What’s hot? What’s going to be hot? We asked four kayak designers from four different points on the industry compass for their predictions in fishing kayak design. When choosing your next kayak, keep in mind these words of crystal ball gazing.

Joshua Thomas

CEO // Vibe Kayaks

Vibe Kayaks exploded onto the scene in 2013 with a line of value-priced boats and smart fishing features. This year, they are adding the Shearwater 125, a versatile fishing machine with multiple options for layout, seating and power.

“Foot-power kayaks are going to continue becoming more widely available, but I think we are going to see more kayaks designed for electric power. With more tournaments allowing motorized kayaks, I think we will see more boats prewired with mounting options and modified hulls for motor power.

[ Kayak Angler Buyer’s Guide: View all motorized fishing kayaks ]

On the paddling side, I think we are going to see more simple, light and stable boats with open deck space. There are also going to be more seating options for adjustable positions, improved ergonomics and better back support. And I think we are going to see manufacturers revisiting the ergonomics of foot braces. Some boats have seats seven to 12 inches off the deck. The angle of the foot brace should change to be more comfortable.”

Morgan Promnitz

Senior Fishing Brand Manager // Hobie

Almost 20 years ago, Hobie changed paddlesports when they replaced paddles with pedals. Brand manager, Morgan Promnitz has been onboard for most of the ride. His fishing skill and eye for design have informed many of the company’s most iconic and genre-breaking boats.

“With many kayak manufacturers getting into the pedal-drive market, you’ll see kayaks that are wider and more stable. The paddle stroke limits how wide a boat can be, so a pedal-drive system makes it possible to design a wider boat. You are also going to see more kayaks with higher seats allowing anglers to see and target fish better.

In the past, the rotation in the upper body required to make a paddle stroke limited seat design, and now seats can support the angler and have higher arm rests because they are not interfering with body movement.”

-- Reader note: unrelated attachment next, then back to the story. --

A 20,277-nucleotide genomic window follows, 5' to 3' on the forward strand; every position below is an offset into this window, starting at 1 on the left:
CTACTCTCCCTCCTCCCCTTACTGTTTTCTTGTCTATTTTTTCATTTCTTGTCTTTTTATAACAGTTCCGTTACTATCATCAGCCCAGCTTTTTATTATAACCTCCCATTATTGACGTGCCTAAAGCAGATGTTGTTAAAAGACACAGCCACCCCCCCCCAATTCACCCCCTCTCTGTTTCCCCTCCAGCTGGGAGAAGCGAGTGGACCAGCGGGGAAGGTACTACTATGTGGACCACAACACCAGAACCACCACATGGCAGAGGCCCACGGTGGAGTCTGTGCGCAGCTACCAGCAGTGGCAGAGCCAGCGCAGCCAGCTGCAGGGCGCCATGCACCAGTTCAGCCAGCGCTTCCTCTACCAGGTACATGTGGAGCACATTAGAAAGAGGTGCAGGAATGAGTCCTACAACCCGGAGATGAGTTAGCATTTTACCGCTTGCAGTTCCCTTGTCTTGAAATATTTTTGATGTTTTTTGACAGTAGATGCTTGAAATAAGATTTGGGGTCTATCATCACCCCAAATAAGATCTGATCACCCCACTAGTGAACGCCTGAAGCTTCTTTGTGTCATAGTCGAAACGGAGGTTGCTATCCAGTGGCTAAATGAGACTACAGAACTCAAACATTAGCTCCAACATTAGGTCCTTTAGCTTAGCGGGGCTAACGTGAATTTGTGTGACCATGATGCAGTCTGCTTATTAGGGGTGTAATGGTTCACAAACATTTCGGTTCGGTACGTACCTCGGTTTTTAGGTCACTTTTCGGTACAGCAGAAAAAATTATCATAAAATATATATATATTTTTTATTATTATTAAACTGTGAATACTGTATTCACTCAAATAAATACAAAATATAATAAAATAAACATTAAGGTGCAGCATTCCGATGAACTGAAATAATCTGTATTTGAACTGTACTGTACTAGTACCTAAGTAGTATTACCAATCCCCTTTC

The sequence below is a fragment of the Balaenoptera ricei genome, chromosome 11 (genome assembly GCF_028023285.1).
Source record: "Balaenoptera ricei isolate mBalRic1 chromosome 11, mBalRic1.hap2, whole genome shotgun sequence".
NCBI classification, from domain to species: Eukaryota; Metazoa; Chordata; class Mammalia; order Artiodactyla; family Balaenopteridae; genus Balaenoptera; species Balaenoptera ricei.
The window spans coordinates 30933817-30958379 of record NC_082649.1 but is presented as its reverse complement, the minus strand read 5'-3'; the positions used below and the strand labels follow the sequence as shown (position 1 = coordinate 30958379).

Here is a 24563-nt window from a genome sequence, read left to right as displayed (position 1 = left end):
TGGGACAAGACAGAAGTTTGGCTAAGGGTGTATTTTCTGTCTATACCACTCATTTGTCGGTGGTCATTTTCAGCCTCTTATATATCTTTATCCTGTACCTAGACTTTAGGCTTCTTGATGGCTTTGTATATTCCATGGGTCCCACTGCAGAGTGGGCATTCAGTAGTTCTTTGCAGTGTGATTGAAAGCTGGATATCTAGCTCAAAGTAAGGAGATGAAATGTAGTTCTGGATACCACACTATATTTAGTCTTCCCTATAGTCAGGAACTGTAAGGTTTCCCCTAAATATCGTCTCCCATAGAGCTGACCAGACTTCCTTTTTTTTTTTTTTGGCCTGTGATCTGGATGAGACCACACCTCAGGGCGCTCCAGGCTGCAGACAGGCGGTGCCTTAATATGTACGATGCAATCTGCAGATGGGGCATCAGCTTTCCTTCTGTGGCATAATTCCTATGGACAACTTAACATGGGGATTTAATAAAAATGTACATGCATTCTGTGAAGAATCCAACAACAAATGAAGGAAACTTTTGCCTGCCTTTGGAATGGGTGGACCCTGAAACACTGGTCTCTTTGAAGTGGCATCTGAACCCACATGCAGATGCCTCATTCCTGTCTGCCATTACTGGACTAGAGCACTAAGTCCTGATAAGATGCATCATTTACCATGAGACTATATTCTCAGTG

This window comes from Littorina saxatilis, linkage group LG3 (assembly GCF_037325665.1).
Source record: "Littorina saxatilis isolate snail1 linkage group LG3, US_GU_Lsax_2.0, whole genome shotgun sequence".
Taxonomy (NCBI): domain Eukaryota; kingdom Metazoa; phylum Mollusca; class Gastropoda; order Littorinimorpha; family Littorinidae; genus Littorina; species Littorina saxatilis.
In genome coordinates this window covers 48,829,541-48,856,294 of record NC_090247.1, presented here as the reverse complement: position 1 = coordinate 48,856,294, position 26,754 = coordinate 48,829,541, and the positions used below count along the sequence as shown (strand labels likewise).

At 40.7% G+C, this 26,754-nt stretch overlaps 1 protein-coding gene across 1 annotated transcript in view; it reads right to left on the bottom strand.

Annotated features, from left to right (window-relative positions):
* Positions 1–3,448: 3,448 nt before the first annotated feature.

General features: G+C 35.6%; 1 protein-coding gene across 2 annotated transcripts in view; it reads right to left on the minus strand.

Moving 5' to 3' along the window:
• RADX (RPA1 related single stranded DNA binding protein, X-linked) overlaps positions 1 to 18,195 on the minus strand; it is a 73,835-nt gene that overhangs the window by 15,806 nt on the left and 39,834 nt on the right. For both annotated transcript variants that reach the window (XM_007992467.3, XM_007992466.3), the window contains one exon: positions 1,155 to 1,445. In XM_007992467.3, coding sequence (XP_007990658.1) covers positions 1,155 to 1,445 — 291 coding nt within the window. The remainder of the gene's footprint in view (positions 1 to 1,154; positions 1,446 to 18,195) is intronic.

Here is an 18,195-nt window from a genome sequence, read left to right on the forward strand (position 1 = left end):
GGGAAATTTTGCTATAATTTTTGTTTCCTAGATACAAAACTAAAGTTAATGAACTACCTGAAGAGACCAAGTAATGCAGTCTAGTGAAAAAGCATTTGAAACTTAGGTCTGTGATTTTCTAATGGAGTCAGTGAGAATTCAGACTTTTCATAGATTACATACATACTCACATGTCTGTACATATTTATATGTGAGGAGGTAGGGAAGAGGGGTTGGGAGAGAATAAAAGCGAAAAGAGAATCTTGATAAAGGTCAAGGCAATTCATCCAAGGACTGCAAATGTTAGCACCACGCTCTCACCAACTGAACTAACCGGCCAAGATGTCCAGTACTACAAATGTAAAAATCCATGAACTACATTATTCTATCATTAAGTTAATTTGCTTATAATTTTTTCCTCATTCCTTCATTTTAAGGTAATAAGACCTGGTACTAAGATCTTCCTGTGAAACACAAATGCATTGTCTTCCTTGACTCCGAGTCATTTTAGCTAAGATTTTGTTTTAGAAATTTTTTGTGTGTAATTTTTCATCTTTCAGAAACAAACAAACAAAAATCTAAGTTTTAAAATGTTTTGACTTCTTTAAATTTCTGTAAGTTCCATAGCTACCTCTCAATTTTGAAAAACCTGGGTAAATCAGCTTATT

Luther Cifers

President // YakAttack

After defining the kayak fishing accessory market as president of YakAttack, Luther Cifers changed fishing kayak design with Bonafide Kayaks. The tunnel hull, stealth lines and feature-rich designs are out of this world, a blast back to the future.

“In general, I think we are at a divergent place in the evolution of kayak fishing. We are seeing more inexpensive kayaks at box stores that I would describe as very entry-level. On the other hand, we are seeing more high-end boats. I think it’s going to be interesting to see how that divergence plays out and how newcomers who start out with an entry-level model ultimately work their way up to a more high-end one.

“For us, the biggest trend in design is improving what I call ‘fishability.’ Buyers can expect to see a better integration of features into the boat. On our boats, we focused on a better hull design to improve stability, but we also included smart, angler-friendly features like an integrated shelf under the seat. We try to imagine things anglers wish they had but can’t add to their current boat.”

Blake Young

President // NuCanoe

NuCanoe has always been unconventional. Their practical canoe and kayak hybrids focus on versatility and comfort with an open deck and wide, rounded hull. As the guiding force, Blake Young has always been ahead of his time and looking into the future.

“I think the long-term trend is a design loosely connected to a traditional kayak. The new concept is a personal fishing craft that is low maintenance, easy to transport, offers a great experience and gets the owner connected into the kayak fishing community. More people are becoming connected and forming relationships that make kayak fishing more fun. Sharing tips, trading rigging and outfitting ideas, comparing kayaks, meeting up and friendly competition are just a few ways I see this playing out. The make-the-boat-your-own customization plays into the social aspect, every kayak angler wants to share his unique setup.”

Keeping it reel. Photo: Martin Lortzsa

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